Probably not telling you anything you don't already know ... but the trick to running xxx pace for 26 miles is to plan to run the first ~22 miles at a slightly faster pace and build yourself some cushion so that it's ok to slow down in the last few miles if you're feeling it then. And the other trick is that the race itself will feel surprisingly easy after a good taper.
I gave up street marathons ages ago when I realized that I just couldn't manage to train as much as I felt I needed without getting injured. I did do a couple of them at under 7:00 pace but never managed to qualify for Boston. (Qualifying time back then was 2:50 for open men and I just missed it.)
Have fun. Most of the effort is in the preparation!
Thanks Mitch! That's interesting advice about pacing - most people say to take it out at what feels like a very easy pace. I generally run my races with a faster start, just to build some buffer, and because I'm usually tough enough to hang on, but I've never thought it was a *good* strategy. Have you used this strategy successfully?
I've heard that the last few miles might be pretty sucky.
I came to the realization when I was training for/doing the 50-miler last fall that it's always the last few miles that suck the most. Doesn't matter if you're running 10 or running 50, the mental breakdown of "ooh I'm almost done!" is enough to make the last bit pretty terrible. I remember feeling pretty crappy the last 3-4 miles of a 25-mi run just before the 50, but I breezed through 25 with no problem in the actual race. Which all just goes to show - yeah this stuff has a physical component, but really it's all mental :)
I was in Quebec City a few times this winter, people had very good things to say about the marathon. A few did talk about the challenge of running over the bridge (I think), in that it is one long very gradual climb that really wears on you.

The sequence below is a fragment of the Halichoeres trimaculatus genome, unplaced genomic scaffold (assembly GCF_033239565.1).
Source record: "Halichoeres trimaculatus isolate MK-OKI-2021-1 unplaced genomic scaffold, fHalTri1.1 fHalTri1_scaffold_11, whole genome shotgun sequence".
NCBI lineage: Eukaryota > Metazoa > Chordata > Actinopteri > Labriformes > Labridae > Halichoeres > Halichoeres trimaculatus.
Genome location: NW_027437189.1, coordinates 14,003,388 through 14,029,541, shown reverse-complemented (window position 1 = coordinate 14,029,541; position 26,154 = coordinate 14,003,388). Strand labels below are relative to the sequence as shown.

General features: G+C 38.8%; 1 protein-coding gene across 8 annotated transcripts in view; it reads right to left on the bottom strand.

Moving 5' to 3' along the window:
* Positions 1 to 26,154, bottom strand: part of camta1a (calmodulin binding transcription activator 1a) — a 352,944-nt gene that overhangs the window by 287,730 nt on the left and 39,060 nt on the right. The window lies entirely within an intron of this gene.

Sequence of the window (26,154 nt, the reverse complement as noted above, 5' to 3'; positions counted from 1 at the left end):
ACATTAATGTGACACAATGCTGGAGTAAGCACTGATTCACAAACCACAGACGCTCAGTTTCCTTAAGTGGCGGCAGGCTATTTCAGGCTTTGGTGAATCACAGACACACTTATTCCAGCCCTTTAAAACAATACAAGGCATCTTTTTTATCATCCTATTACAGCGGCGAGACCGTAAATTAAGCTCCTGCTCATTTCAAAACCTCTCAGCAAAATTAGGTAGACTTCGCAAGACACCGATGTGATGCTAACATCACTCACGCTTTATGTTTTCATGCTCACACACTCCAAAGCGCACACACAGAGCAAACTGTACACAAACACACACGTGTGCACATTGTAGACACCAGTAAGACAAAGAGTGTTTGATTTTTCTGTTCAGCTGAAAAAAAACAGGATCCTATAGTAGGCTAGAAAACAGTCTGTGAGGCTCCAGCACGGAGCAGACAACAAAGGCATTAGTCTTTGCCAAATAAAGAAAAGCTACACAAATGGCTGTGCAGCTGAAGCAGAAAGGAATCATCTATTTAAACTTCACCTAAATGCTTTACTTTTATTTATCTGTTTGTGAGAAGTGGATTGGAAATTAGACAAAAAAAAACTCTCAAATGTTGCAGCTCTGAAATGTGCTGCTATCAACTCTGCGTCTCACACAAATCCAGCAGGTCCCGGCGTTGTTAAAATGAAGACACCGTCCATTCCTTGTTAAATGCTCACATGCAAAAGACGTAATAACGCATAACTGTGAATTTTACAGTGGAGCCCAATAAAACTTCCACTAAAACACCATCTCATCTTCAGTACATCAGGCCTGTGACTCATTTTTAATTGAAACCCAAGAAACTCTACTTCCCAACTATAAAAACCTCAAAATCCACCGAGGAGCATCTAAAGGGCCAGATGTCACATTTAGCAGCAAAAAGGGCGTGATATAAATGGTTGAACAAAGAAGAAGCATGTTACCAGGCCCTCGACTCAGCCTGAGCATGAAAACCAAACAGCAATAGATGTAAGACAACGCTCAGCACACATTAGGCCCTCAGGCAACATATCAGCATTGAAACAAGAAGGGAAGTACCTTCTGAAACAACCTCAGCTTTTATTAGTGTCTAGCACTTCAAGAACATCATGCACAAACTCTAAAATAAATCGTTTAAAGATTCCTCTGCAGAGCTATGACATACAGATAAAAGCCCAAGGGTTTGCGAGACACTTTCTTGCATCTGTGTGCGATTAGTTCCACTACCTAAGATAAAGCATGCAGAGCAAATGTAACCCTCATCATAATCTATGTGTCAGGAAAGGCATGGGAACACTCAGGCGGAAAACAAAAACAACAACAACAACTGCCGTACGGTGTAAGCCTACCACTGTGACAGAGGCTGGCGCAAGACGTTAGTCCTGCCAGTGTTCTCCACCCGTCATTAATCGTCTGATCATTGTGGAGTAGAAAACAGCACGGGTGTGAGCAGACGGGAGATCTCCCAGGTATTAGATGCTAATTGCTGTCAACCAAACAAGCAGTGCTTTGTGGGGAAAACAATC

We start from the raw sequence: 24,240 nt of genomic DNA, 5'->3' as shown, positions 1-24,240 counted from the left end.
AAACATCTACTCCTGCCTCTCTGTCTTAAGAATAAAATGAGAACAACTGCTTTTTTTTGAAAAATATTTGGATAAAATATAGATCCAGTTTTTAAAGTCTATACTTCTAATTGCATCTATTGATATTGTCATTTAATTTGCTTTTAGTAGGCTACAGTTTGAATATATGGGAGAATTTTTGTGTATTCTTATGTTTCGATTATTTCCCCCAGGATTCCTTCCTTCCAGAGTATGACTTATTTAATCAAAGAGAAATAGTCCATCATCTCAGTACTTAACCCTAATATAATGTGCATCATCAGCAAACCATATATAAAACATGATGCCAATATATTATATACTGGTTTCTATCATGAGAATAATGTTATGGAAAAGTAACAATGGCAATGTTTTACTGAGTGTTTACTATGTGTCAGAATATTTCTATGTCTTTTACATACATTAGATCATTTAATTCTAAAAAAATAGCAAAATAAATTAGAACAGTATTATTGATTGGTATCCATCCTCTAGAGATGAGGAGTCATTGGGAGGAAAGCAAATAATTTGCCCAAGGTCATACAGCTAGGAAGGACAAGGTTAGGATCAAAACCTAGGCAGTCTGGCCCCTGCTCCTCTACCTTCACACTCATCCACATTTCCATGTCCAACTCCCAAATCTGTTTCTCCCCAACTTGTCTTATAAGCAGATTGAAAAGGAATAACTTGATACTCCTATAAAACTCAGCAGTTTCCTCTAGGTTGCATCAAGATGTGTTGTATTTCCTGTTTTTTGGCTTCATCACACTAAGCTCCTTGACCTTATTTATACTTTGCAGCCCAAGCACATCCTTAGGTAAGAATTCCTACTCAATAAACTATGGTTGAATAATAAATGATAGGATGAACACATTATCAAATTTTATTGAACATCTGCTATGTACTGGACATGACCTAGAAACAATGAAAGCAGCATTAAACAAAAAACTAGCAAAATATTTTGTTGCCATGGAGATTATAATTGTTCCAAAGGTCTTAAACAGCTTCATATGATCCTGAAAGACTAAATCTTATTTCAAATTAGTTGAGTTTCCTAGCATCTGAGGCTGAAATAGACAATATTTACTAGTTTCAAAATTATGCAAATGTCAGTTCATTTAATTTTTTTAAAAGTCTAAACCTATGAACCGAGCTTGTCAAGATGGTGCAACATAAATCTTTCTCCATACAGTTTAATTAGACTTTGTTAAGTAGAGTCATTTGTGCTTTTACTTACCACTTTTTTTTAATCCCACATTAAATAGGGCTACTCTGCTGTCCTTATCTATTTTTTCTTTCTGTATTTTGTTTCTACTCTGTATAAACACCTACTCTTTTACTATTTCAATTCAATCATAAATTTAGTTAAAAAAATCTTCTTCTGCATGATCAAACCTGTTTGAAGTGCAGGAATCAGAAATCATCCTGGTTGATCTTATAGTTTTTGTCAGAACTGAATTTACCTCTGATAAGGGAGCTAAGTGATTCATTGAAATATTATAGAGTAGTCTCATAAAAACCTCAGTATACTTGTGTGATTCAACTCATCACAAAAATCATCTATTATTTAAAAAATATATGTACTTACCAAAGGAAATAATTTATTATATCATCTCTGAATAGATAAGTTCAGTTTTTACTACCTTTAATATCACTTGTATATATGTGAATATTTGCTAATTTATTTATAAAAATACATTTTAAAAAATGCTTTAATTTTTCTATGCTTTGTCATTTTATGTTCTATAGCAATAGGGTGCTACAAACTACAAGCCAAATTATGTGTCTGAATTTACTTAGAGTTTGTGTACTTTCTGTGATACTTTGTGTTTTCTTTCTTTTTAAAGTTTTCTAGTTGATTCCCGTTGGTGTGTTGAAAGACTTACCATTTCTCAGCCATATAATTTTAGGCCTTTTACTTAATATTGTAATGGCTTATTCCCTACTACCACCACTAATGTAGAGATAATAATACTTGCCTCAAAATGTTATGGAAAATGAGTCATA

But the poutine afterwards will be worth it.
Ok, yeah, there's a basic difference between pacing for a street marathon and a ski marathon. In the ski marathon if you're competitive you pretty much need to use the Alex strategy of going out hard to get a good position out of the gate. Otherwise you're stuck in traffic.
In a street marathon you want to follow the "most people" advice and take it out at what feels like a very easy pace. The thing is it feels easy because a) you're not gunning for position, and b) you spent the last week tapering and now you're so full of energy that (assuming you've done your homework) your marathon pace will feel easy. You want to hit the first couple of mile marks, look at your watch and say "What? Am I really going this fast? Sure doesn't feel like it. This is going to be a great day!"
So if your goal is to run at an average pace of 7:29 then don't go out at 7:29. (And don't go out at 6:45 either.) Pick something like 7:15 or 7:20 or whatever you like. But if it doesn't feel easy at the beginning then you're probably not going to like what happens next.
The 1st marathon I ran I breezed through it in under 3:00 and never suffered at all, even at the end. So maybe I paced too conservatively but I didn't want to be one of those people who really dies at the end in my first one. The last one I did I really wanted to break 2:50 and about mid-way through I realized that the group I was in wasn't on pace to make it. There was a significant headwind (which is why there were groups) and I said "shoot" or something like that and took off. I thought I was running alone but 5 miles later I looked back and the group was still there, just all strung out behind me. I was hoping to catch another group and sit in but that's a lot easier in a bike race than on foot. ;-) Anyway I did some real suffering in that one and still missed my goal.
And yeah, the last few miles can hurt, though if you put in your miles and do the shorter faster races along the way they don't necessarily have to.
Figure the 20 mile mark is halfway mentally and physically.